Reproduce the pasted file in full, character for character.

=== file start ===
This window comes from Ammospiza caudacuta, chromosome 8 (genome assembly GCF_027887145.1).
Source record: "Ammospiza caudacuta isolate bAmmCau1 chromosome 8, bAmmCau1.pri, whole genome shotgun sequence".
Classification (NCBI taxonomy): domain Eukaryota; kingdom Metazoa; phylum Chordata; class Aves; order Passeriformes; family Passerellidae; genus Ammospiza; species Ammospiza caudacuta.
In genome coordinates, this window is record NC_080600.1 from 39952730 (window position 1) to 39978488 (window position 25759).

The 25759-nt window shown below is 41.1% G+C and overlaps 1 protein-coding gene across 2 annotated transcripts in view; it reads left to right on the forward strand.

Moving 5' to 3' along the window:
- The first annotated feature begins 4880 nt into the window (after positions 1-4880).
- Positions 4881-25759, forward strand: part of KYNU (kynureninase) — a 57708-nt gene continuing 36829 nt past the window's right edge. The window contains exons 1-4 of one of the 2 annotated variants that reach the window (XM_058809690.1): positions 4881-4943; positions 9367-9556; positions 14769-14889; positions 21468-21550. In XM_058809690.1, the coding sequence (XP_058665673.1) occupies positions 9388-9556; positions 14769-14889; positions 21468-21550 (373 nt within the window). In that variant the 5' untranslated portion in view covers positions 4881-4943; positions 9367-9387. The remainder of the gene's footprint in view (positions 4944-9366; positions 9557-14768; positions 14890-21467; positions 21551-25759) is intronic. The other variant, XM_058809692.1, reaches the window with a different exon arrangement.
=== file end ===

This window comes from Ammospiza caudacuta, chromosome 8 (genome assembly GCF_027887145.1).
Source record: "Ammospiza caudacuta isolate bAmmCau1 chromosome 8, bAmmCau1.pri, whole genome shotgun sequence".
Classification (NCBI taxonomy): domain Eukaryota; kingdom Metazoa; phylum Chordata; class Aves; order Passeriformes; family Passerellidae; genus Ammospiza; species Ammospiza caudacuta.
In genome coordinates, this window is record NC_080600.1 from 39952730 (window position 1) to 39978488 (window position 25759).

The 25759-nt window shown below is 41.1% G+C and overlaps 1 protein-coding gene across 2 annotated transcripts in view; it reads left to right on the forward strand.

Moving 5' to 3' along the window:
- The first annotated feature begins 4880 nt into the window (after positions 1-4880).
- Positions 4881-25759, forward strand: part of KYNU (kynureninase) — a 57708-nt gene continuing 36829 nt past the window's right edge. The window contains exons 1-4 of one of the 2 annotated variants that reach the window (XM_058809690.1): positions 4881-4943; positions 9367-9556; positions 14769-14889; positions 21468-21550. In XM_058809690.1, the coding sequence (XP_058665673.1) occupies positions 9388-9556; positions 14769-14889; positions 21468-21550 (373 nt within the window). In that variant the 5' untranslated portion in view covers positions 4881-4943; positions 9367-9387. The remainder of the gene's footprint in view (positions 4944-9366; positions 9557-14768; positions 14890-21467; positions 21551-25759) is intronic. The other variant, XM_058809692.1, reaches the window with a different exon arrangement.